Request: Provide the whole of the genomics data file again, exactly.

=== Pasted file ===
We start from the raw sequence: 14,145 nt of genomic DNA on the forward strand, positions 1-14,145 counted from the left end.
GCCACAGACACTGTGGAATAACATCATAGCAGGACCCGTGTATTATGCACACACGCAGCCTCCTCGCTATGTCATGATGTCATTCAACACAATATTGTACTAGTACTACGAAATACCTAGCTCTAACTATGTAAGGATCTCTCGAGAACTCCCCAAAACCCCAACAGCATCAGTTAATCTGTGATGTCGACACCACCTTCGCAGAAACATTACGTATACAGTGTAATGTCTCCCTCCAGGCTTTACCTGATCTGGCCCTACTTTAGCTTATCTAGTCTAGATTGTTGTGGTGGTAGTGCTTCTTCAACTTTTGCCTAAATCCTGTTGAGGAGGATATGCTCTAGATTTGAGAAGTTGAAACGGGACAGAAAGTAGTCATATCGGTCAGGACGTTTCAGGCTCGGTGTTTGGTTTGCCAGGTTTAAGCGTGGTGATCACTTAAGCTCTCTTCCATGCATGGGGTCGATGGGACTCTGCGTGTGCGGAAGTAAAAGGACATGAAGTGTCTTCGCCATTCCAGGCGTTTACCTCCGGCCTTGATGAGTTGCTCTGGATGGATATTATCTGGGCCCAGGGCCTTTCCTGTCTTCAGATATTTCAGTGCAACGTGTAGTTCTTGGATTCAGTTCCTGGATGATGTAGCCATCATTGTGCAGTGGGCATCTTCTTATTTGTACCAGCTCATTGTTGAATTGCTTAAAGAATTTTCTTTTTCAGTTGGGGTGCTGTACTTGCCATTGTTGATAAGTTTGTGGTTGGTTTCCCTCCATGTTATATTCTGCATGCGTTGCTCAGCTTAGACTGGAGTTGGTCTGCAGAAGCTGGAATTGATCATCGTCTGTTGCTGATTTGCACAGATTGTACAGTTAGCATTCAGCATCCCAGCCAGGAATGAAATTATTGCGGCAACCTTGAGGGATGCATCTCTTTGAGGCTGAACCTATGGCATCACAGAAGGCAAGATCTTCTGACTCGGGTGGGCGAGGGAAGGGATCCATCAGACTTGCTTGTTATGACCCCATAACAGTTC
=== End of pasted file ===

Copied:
We start from the raw sequence: 14,145 nt of genomic DNA on the forward strand, positions 1-14,145 counted from the left end.
GCCACAGACACTGTGGAATAACATCATAGCAGGACCCGTGTATTATGCACACACGCAGCCTCCTCGCTATGTCATGATGTCATTCAACACAATATTGTACTAGTACTACGAAATACCTAGCTCTAACTATGTAAGGATCTCTCGAGAACTCCCCAAAACCCCAACAGCATCAGTTAATCTGTGATGTCGACACCACCTTCGCAGAAACATTACGTATACAGTGTAATGTCTCCCTCCAGGCTTTACCTGATCTGGCCCTACTTTAGCTTATCTAGTCTAGATTGTTGTGGTGGTAGTGCTTCTTCAACTTTTGCCTAAATCCTGTTGAGGAGGATATGCTCTAGATTTGAGAAGTTGAAACGGGACAGAAAGTAGTCATATCGGTCAGGACGTTTCAGGCTCGGTGTTTGGTTTGCCAGGTTTAAGCGTGGTGATCACTTAAGCTCTCTTCCATGCATGGGGTCGATGGGACTCTGCGTGTGCGGAAGTAAAAGGACATGAAGTGTCTTCGCCATTCCAGGCGTTTACCTCCGGCCTTGATGAGTTGCTCTGGATGGATATTATCTGGGCCCAGGGCCTTTCCTGTCTTCAGATATTTCAGTGCAACGTGTAGTTCTTGGATTCAGTTCCTGGATGATGTAGCCATCATTGTGCAGTGGGCATCTTCTTATTTGTACCAGCTCATTGTTGAATTGCTTAAAGAATTTTCTTTTTCAGTTGGGGTGCTGTACTTGCCATTGTTGATAAGTTTGTGGTTGGTTTCCCTCCATGTTATATTCTGCATGCGTTGCTCAGCTTAGACTGGAGTTGGTCTGCAGAAGCTGGAATTGATCATCGTCTGTTGCTGATTTGCACAGATTGTACAGTTAGCATTCAGCATCCCAGCCAGGAATGAAATTATTGCGGCAACCTTGAGGGATGCATCTCTTTGAGGCTGAACCTATGGCATCACAGAAGGCAAGATCTTCTGACTCGGGTGGGCGAGGGAAGGGATCCATCAGACTTGCTTGTTATGACCCCATAACAGTTC